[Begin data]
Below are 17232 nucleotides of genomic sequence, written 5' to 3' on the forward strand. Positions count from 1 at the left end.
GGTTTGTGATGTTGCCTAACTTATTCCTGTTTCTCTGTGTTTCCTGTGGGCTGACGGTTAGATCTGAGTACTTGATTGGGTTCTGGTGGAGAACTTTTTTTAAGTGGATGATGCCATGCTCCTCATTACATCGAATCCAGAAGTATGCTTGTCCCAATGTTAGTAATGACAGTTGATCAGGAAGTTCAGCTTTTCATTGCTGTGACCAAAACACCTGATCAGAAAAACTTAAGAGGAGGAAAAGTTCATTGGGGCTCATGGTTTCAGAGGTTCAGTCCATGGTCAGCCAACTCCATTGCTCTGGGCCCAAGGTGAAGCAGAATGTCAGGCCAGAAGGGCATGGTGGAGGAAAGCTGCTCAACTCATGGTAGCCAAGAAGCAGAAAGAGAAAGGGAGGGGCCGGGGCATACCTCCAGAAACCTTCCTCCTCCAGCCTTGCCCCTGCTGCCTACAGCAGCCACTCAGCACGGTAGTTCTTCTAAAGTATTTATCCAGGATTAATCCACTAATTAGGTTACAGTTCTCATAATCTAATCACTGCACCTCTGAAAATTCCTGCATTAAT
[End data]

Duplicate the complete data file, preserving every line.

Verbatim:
Below are 17232 nucleotides of genomic sequence, written 5' to 3' on the forward strand. Positions count from 1 at the left end.
GGTTTGTGATGTTGCCTAACTTATTCCTGTTTCTCTGTGTTTCCTGTGGGCTGACGGTTAGATCTGAGTACTTGATTGGGTTCTGGTGGAGAACTTTTTTTAAGTGGATGATGCCATGCTCCTCATTACATCGAATCCAGAAGTATGCTTGTCCCAATGTTAGTAATGACAGTTGATCAGGAAGTTCAGCTTTTCATTGCTGTGACCAAAACACCTGATCAGAAAAACTTAAGAGGAGGAAAAGTTCATTGGGGCTCATGGTTTCAGAGGTTCAGTCCATGGTCAGCCAACTCCATTGCTCTGGGCCCAAGGTGAAGCAGAATGTCAGGCCAGAAGGGCATGGTGGAGGAAAGCTGCTCAACTCATGGTAGCCAAGAAGCAGAAAGAGAAAGGGAGGGGCCGGGGCATACCTCCAGAAACCTTCCTCCTCCAGCCTTGCCCCTGCTGCCTACAGCAGCCACTCAGCACGGTAGTTCTTCTAAAGTATTTATCCAGGATTAATCCACTAATTAGGTTACAGTTCTCATAATCTAATCACTGCACCTCTGAAAATTCCTGCATTAAT